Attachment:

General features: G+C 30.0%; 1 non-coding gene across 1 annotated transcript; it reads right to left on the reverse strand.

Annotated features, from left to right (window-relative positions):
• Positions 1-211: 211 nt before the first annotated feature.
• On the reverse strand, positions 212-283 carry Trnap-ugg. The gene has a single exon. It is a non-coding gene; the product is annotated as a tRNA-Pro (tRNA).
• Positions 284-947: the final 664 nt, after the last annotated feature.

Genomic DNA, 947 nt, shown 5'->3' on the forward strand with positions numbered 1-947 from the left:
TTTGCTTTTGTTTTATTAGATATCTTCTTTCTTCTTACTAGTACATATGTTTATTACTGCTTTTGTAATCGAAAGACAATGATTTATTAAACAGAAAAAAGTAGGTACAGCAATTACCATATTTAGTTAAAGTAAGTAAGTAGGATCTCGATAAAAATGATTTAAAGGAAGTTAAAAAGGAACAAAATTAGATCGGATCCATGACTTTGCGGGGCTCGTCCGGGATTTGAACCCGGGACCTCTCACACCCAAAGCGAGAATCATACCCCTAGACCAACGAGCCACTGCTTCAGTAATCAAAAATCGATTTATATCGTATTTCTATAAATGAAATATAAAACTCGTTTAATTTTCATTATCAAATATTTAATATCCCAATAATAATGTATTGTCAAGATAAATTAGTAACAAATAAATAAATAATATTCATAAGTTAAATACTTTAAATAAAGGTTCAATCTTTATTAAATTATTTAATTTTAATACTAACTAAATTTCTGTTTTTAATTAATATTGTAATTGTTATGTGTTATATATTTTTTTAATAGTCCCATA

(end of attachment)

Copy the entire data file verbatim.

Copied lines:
General features: G+C 30.0%; 1 non-coding gene across 1 annotated transcript; it reads right to left on the reverse strand.

Annotated features, from left to right (window-relative positions):
• Positions 1-211: 211 nt before the first annotated feature.
• On the reverse strand, positions 212-283 carry Trnap-ugg. The gene has a single exon. It is a non-coding gene; the product is annotated as a tRNA-Pro (tRNA).
• Positions 284-947: the final 664 nt, after the last annotated feature.

Genomic DNA, 947 nt, shown 5'->3' on the forward strand with positions numbered 1-947 from the left:
TTTGCTTTTGTTTTATTAGATATCTTCTTTCTTCTTACTAGTACATATGTTTATTACTGCTTTTGTAATCGAAAGACAATGATTTATTAAACAGAAAAAAGTAGGTACAGCAATTACCATATTTAGTTAAAGTAAGTAAGTAGGATCTCGATAAAAATGATTTAAAGGAAGTTAAAAAGGAACAAAATTAGATCGGATCCATGACTTTGCGGGGCTCGTCCGGGATTTGAACCCGGGACCTCTCACACCCAAAGCGAGAATCATACCCCTAGACCAACGAGCCACTGCTTCAGTAATCAAAAATCGATTTATATCGTATTTCTATAAATGAAATATAAAACTCGTTTAATTTTCATTATCAAATATTTAATATCCCAATAATAATGTATTGTCAAGATAAATTAGTAACAAATAAATAAATAATATTCATAAGTTAAATACTTTAAATAAAGGTTCAATCTTTATTAAATTATTTAATTTTAATACTAACTAAATTTCTGTTTTTAATTAATATTGTAATTGTTATGTGTTATATATTTTTTTAATAGTCCCATA